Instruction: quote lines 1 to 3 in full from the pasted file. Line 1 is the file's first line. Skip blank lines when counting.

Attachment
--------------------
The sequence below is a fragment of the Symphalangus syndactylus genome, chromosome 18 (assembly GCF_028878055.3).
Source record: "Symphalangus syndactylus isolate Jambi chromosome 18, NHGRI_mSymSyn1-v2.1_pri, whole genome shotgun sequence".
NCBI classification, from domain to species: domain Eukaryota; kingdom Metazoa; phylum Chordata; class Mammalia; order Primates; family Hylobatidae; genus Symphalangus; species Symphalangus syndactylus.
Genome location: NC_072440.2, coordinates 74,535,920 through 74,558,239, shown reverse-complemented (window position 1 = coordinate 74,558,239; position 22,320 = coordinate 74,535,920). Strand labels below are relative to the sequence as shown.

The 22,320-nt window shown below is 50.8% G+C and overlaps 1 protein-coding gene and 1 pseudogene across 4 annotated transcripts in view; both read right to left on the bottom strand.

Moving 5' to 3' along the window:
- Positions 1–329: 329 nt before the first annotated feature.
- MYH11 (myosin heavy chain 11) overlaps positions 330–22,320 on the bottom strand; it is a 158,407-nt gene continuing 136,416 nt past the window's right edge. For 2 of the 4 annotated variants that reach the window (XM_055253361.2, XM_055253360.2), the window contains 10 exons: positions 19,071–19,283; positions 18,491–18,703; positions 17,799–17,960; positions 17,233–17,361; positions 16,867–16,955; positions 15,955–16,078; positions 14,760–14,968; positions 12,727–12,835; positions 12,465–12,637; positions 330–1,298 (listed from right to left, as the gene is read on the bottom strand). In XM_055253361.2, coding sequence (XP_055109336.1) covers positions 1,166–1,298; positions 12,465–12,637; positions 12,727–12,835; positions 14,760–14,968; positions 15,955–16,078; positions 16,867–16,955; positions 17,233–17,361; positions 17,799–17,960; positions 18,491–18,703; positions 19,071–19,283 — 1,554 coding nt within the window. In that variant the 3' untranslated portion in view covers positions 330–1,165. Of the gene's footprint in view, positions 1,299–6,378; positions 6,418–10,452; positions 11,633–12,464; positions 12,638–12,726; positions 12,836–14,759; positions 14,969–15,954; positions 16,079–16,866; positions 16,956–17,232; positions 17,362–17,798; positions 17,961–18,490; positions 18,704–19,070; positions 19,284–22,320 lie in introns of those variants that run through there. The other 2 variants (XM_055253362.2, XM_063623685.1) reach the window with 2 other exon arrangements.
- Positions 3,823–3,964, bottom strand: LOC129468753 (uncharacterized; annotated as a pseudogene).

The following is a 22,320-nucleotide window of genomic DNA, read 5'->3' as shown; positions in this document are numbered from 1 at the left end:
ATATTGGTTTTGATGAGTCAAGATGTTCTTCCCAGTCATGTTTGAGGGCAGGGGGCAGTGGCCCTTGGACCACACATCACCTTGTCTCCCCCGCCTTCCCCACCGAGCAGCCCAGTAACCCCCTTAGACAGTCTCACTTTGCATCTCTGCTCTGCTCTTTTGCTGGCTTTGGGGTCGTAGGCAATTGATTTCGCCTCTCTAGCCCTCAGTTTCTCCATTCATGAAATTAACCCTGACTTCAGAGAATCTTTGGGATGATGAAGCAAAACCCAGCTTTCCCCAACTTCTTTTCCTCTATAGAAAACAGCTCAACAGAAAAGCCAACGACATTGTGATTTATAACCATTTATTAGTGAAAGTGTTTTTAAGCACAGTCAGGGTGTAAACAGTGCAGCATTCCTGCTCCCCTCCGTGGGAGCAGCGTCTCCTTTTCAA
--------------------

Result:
The sequence below is a fragment of the Symphalangus syndactylus genome, chromosome 18 (assembly GCF_028878055.3).
Source record: "Symphalangus syndactylus isolate Jambi chromosome 18, NHGRI_mSymSyn1-v2.1_pri, whole genome shotgun sequence".
NCBI classification, from domain to species: domain Eukaryota; kingdom Metazoa; phylum Chordata; class Mammalia; order Primates; family Hylobatidae; genus Symphalangus; species Symphalangus syndactylus.